Court of Appeal gives Code operators food for thought - Cornerstone Telecommunications Infrastructure Limited v Compton Beauchamp Estates Limited (2019)
The decision of the Upper Tribunal earlier this year in Compton Beauchamp appeared to be a rare victory for landowners over operators. This has now been confirmed by the Court of Appeal and its decision may cause some difficulties for certain operators going forward.
What were the key facts here?
CTIL is a joint venture between Vodafone and Telefonica, which is designed to own and manage a combined portfolio of telecommunications sites for the benefit of the two network operators. It enjoys rights to install apparatus etc. under the new Electronic Communications Code which was introduced at the end of 2017.
In Compton Beauchamp, CTIL was seeking to impose a code agreement on the freehold owner of land (Compton Beauchamp Estates Limited - "CBE"). The land already contained a mast and other Code apparatus belonging to Vodafone, installed under a Lease which had expired in 2014.
What issue was the court asked to decide?
The principle set out in paragraph 9 of the new Code is that it is "the occupier" of land who can confer code rights - whether voluntarily or through being compelled by the Tribunal. CBE argued that it was not "the occupier" of the relevant site because of Vodafone's occupation and there was therefore no jurisdiction under the Code to make the order sought by CTIL.
What was the decision?
The Upper Tribunal and Court of Appeal agreed that:
- the only person who can agree to confer a code right on an operator is the occupier of the relevant land
- if an operator wishes a person other than the occupier to be bound by the agreement, there must either be agreement from that person or else a suitable order from the Tribunal must be sought
- the question of whether someone is an occupier for the purposes of the Code is a question of fact and requires physical presence on and control of the land
- the factual circumstances here led to the conclusion that Vodafone is the occupier of the relevant site here, rather than CBE (and the Court of Appeal noted that it would require "very special circumstances" for it to find that two or more persons - not being joint occupiers - are simultaneously the occupiers of the same parcel of land).
This meant that CTIL could have agreed with Vodafone for Vodafone - as occupier - to confer code rights on CTIL. (CTIL raised the risk of a "sweetheart deal" being struck between operators in such circumstances but the Court pointed out that the Code's provisions would allow the Tribunal to amend the terms of any such agreement.) However, since CTIL's claim only sought code rights against CBE as freeholder (and not against Vodafone as occupier), CTIL's claim was rejected. The Court confirmed that CBE could not be compelled to grant a code agreement of the site to CTIL given that Vodafone is the occupier.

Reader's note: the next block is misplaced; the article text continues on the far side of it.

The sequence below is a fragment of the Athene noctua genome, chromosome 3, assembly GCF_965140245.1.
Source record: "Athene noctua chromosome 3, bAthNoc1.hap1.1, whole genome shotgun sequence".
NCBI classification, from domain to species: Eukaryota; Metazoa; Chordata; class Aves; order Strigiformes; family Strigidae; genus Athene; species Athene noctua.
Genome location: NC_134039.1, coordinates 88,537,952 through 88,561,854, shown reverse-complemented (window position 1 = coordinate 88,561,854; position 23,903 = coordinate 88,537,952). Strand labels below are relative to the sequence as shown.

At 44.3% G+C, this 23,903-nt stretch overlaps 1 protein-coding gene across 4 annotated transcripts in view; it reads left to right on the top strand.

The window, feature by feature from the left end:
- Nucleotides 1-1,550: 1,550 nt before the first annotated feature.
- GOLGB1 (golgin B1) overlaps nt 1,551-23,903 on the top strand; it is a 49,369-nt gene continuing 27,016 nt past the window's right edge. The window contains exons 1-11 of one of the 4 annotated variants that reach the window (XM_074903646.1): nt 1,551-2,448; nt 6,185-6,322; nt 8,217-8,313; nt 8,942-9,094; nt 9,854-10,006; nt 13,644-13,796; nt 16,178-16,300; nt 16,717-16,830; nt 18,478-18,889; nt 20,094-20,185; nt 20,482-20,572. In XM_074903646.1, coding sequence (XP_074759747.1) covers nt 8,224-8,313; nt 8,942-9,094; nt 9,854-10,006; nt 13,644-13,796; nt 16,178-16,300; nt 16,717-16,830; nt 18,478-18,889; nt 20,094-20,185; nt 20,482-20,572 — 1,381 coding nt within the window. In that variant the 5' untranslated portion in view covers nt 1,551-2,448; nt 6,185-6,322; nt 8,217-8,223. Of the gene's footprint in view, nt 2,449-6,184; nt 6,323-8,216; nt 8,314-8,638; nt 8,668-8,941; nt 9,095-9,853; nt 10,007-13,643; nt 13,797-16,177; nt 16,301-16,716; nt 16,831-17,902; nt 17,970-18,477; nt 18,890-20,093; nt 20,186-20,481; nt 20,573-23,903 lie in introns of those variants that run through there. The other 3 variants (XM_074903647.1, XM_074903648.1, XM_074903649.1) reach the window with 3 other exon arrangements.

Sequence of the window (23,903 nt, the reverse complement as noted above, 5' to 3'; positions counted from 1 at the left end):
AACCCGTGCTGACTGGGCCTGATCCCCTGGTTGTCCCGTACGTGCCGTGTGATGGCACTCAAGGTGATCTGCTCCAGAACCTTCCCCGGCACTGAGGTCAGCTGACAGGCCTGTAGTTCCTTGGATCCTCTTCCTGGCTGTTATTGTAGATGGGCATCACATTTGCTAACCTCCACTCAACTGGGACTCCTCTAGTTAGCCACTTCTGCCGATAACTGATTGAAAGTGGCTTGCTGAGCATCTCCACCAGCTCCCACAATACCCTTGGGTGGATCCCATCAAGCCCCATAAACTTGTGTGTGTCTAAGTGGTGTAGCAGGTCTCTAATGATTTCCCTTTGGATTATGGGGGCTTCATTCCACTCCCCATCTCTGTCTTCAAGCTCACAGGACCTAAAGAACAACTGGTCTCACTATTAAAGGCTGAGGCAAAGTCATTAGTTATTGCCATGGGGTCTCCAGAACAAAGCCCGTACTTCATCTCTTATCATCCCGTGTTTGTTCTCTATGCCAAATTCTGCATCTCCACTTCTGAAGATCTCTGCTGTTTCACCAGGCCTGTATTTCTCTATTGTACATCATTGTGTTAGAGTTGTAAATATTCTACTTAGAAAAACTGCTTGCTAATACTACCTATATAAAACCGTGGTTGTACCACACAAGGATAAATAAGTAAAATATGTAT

Implications of the decision
The decision means that an extra layer of complication could now be added for Vodafone and/or Telefonica where they want a new code agreement for an existing mast site to be put into place with CTIL. Although it is possible for Vodafone or Telefonica to grant code agreements directly to CTIL, CTIL would then need to apply to the Upper Tribunal for an order to make the rights bind the landowner. Moreover, this route will not help operators to reduce rents.
Other interesting points
The Court discussed the potential for CTIL to seek code rights contingent on Vodafone/Telefonica agreeing to vacate the site and give up its rights, but no such arrangements had been put into place in relation to the site here and so the Court was not prepared to consider this approach.
The Court of Appeal confirmed that the list of code rights in paragraph 3 of the Code "does not provide for the rights that an operator must have. It sets limits to the rights that he may have under the Code, with the agreement of the occupier." It is worth landowners bearing this in mind given that the draft agreements we have seen from some Code operators consistently include the full menu of rights from paragraph 3, with very little willingness shown by those operators to tailoring the rights to suit the specific circumstances of a site.
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